Taking better advantage of SSD+HDD config in installation

Rafaelys

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Hello,

I am recovering my notebook, an old inspiron born in 2014 with a recently deceased HDD, with a new HDD and an SSD, adapting the new HDD via caddy in the optical driver.

Thanks to support on other topics here I was able to have a backup in time. So my main question is how to install the same OS on this new configuration - if anything would change since SSD are faster, etc.

When researching about this I saw this 6 years old thread suggesting leaving the SSD with almost anything related to the OS while putting HDD on storage of heavier files.

They suggest the following configuration, which I found interesting:

On the SSD:

/ - 20GB;
/ home - 100GB;
swap - 8GB.

On the HDD:

Everything dedicated to / media / storage.
In this case, he suggests creating a symlink (link to redirect) in the /home folder to be able to access the /media/storage folder.

As I understand it, after installing OS on SSD, I would move the /media/storage folder to the HDD, and then open the terminal to create the symlink:

ln -s ~/"actual folder path" ~/"desirable symlink location"/

In this case,

ln -s ~/media/storage ~/home/Desktop

On this recent, interesting thread though, there's an argument about not letting swap partition on SSDs when said partition is supposed to be more used, which is the case of any "system where RAM is sparse". The claim is that would reduce SSD lifespan. I think that's not the case as my notebook have 6GB RAM.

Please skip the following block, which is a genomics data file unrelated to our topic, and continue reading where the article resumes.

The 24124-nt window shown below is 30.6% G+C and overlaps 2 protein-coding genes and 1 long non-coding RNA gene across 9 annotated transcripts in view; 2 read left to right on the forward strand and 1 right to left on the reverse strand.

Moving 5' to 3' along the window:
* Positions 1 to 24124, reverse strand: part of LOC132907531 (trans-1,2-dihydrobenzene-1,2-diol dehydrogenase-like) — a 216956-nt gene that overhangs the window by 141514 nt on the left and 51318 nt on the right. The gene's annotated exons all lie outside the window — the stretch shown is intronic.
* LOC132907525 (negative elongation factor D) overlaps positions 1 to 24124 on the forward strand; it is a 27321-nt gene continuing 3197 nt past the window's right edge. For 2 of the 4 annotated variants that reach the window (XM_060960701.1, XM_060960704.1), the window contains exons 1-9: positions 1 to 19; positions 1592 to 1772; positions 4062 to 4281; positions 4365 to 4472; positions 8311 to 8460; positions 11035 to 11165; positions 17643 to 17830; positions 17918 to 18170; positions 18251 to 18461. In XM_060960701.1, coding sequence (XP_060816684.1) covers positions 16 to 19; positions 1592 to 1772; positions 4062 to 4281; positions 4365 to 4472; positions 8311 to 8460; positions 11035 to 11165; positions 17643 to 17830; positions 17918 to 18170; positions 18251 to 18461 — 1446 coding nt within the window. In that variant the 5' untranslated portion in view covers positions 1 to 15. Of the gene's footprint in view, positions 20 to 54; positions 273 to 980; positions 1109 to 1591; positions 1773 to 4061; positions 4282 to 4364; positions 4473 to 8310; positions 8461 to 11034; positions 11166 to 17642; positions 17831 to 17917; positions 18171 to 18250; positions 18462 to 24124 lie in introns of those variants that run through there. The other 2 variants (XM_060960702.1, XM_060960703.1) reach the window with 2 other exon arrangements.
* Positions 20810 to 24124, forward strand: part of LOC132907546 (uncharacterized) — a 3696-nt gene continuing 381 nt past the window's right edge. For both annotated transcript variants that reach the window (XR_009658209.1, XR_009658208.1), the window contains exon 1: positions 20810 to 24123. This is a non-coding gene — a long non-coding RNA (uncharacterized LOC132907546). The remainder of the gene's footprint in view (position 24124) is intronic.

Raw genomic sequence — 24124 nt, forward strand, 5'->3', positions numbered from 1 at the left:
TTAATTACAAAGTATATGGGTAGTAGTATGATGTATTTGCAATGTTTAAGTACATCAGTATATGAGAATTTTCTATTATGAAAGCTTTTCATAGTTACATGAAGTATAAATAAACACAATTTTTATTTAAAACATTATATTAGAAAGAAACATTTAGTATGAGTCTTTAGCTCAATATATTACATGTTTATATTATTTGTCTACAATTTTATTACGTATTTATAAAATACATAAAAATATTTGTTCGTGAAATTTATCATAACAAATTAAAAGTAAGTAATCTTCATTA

So I would like to know if the 6 years tip above is still current and valid, or if there are more updated suggestions for better performance/safety.
 


wizardfromoz

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@Rafaelys , G'day.

I will get back to this Thread over my weekend. :)

Wizard
 

wizardfromoz

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G'day, you may be overthinking the RAM a little, I'll explain more as we go on.

1. Remind us what Linux Distro you are using, and version and Desktop Environment.

Is it Elementary (from one of your links) or other?

2. Are you hoping to move or copy your existing setup from one computer to the other, and do you want to have the settings duplicated?

Tell us more.

Cheers

Wizard
Avagudweegend
 

wizardfromoz

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Also, can you share with us the output from Terminal of the following commands (my comments begin with a hash #)

Code:
dmesg | grep -i swap

#and

cat /etc/fstab
Code:
?

Cheers

Wiz
 

Rafaelys

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G'day, you may be overthinking the RAM a little, I'll explain more as we go on.

1. Remind us what Linux Distro you are using, and version and Desktop Environment.

Is it Elementary (from one of your links) or other?

2. Are you hoping to move or copy your existing setup from one computer to the other, and do you want to have the settings duplicated?